3. Aronimink - Newtown Square, PA; Donald Ross and J.B. McGovern* with recent restoration by Gil Hanse  [8]  This course is just solid. The routing is good, the bunkering is uniquely styled and well placed, and the greens have a lot of interesting stuff going on without ever crossing the line into crazy. The restoration work was carried out really well, with green edges recaptured, trees selectively cleared, and the bunkers restored to the version just after the course opened, of which there are numerous aerials available to see and mimic. It doesn’t matter whether Ross or McGovern were responsible for these bunkers, the right move was restoring to this version, which stands as unique in golf.

The 11th at Aronimink features a little of everything—clustered bunkering, the old white house, and a green with a lot going on.

4. Los Angeles Country Club (South) - Los Angeles, CA; Recent re-design by Gil Hanse  [7]  In just about every way, I think the Hanse team nailed this project. The South course is the perfect complement to the famous North. It is shorter, friendlier, and full of quirk. There is a great variety to the holes, including the table-like Biarritz on the 4th, the bunkerless 5th green with its front right mound, the “Redan-arritz” 9th, and the short grass Lion’s Mouth 10th green. This is all while doing excellent work with the native areas and washes and creating a bunker style similar to the North. The setting is also unlike any other, with the playing field unfolding beneath the glassy skyscrapers of Century City. While the North Course is an excellent strategic test of golf, the South is a course to just go out and have some fun. There can’t really be a much better 1-2 punch than that.

5. Merion (West) - Ardmore, PA; Hugh Wilson [7]  I feel like I am much higher on this course than most people, but I really did enjoy it. The greens complexes feel even older and funkier than their East counterpart while also containing a lot of subtle beauty. The property has a few distinct sections, including a broad upper plateau, an intimate lower stream area, and rolling ground in between. The routing does a good job of meandering in and out of these different sections so well that I didn’t even realize I had returned to similar parts of the course I had already played. Throw in the short overall yardage and some quirk like the fallaway drop shot green at the 4th or the tees directly off the back of the 9th green, and you have a course that feels like it could be in the middle of the UK. That is a good thing in my book.

6. Rolling Green (Front 9 Only) - Springfield, PA; William Flynn  [7/Inc.]  It’s a testament to the overall strength of the Philadelphia golf scene that I previously knew little about this course. Quintessentially William Flynn, the course is a sublime mix of bold and simple. Big land movements are well used in the routing, and sweeping slopes are combined with big simple bunkering to create highly effective strategy and shot demands. Unfortunately, the rain reached such an extreme level of downpour that I retreated after nine. I am looking forward to getting back and seeing the rest though as well as what Riley Johns and Keith Rhebb are able to do in their restoration efforts.

7. Northwood - Monte Rio, CA; Alister MacKenzie [6] I finally made the trek up to the Russian River to play this fabled MacKenzie track among the redwoods. Because of how narrow and tree lined it looked, I didn’t really have that high of hopes for it despite the MacKenzie pedigree. My hopes were vastly exceeded, though. To start, the course is actually much wider than what it appears; the massive scale of the trees is what creates the narrowing effect. It’s fairly short nature also calls for more of a control game as well—I think I hit driver only 3 times. Throw in MacKenzie greens and a truly special setting, and you have a great golfing experience.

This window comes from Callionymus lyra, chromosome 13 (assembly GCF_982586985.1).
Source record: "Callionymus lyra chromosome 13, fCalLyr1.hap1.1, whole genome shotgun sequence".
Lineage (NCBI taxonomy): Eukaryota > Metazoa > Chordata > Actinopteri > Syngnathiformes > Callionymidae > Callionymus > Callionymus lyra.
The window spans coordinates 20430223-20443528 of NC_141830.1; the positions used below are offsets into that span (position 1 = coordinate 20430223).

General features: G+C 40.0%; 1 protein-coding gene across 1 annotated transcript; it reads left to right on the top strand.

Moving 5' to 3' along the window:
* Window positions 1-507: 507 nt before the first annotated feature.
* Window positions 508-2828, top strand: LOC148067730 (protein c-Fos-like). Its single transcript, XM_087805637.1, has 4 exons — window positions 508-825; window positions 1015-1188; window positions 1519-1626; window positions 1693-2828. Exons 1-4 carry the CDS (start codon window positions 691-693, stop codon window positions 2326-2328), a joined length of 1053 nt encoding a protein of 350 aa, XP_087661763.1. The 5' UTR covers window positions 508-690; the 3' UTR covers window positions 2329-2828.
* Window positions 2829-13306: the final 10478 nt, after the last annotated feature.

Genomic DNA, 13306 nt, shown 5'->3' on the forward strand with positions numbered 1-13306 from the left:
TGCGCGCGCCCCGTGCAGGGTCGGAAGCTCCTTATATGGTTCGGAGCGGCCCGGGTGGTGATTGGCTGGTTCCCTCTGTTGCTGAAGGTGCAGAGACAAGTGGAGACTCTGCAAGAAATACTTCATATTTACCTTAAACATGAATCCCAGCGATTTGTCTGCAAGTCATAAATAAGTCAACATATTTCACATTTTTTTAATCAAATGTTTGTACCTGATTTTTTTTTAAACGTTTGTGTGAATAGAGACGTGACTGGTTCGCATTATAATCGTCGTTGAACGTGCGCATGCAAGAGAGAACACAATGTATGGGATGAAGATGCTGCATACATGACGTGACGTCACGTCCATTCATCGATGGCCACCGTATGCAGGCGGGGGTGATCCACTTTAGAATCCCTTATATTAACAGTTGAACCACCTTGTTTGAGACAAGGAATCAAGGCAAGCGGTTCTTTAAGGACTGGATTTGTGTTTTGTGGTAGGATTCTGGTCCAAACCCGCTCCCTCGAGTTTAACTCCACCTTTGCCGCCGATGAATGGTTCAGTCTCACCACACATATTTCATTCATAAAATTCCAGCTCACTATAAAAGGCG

Golf Guide’s Kyle Surlow provides a nice sense of scale among the mighty redwoods of Northwood.

8. Gulph Mills - King of Prussia, PA; Primarily Donald Ross and Perry Maxwell [6]  I had the misfortune of playing Gulph Mills after yet another couple of inches of rain, but that didn’t prevent me from seeing what was some pretty good architecture, even if it’s been a little jumbled over time. Gil Hanse has helped tie it all back together as well as taking out trees to open up vistas around the beautiful, pastoral property. I mainly came for the greens, especially the Maxwell ones, and they did not disappoint.

9. The Saticoy Club - Somis, CA, William F. Bell, with recent bunker revisions by Thad Layton (A.P.D.C.) [5.5] After the first phase of tree removal, there is now some room to play this up and down replacement course to the original George Thomas nine holer. It’s a 1960s housing development course, but don’t let that fool you, as there is some very good golf out here. With really good land movement, quick tilted greens, and standout holes like the 2nd, 13th, and 14th, Saticoy is worth checking out if in the area.

(t)10. Ojai Valley Inn - Ojai, CA;  George Thomas, with many modifications through the years [5]  George Thomas’s Golf Architecture in America is a fantastic read, but it also contains a large collection of tragic photos of dramatic SoCal golf courses that no longer exist in anything resembling that previous form. Two of those courses are his own—Ojai and La Cumbre. They both still exist, and there are still some good component features of them—the setting at Ojai is still incredible, for example—but the original drama and character is gone and not very easy to replace. It is still well worth trying to get back what you can, however. I am not sure how much incentive Ojai has in doing so at this time, but La Cumbre is starting to work with Jay Blasi, who I imagine will be working to try and put back whatever he can.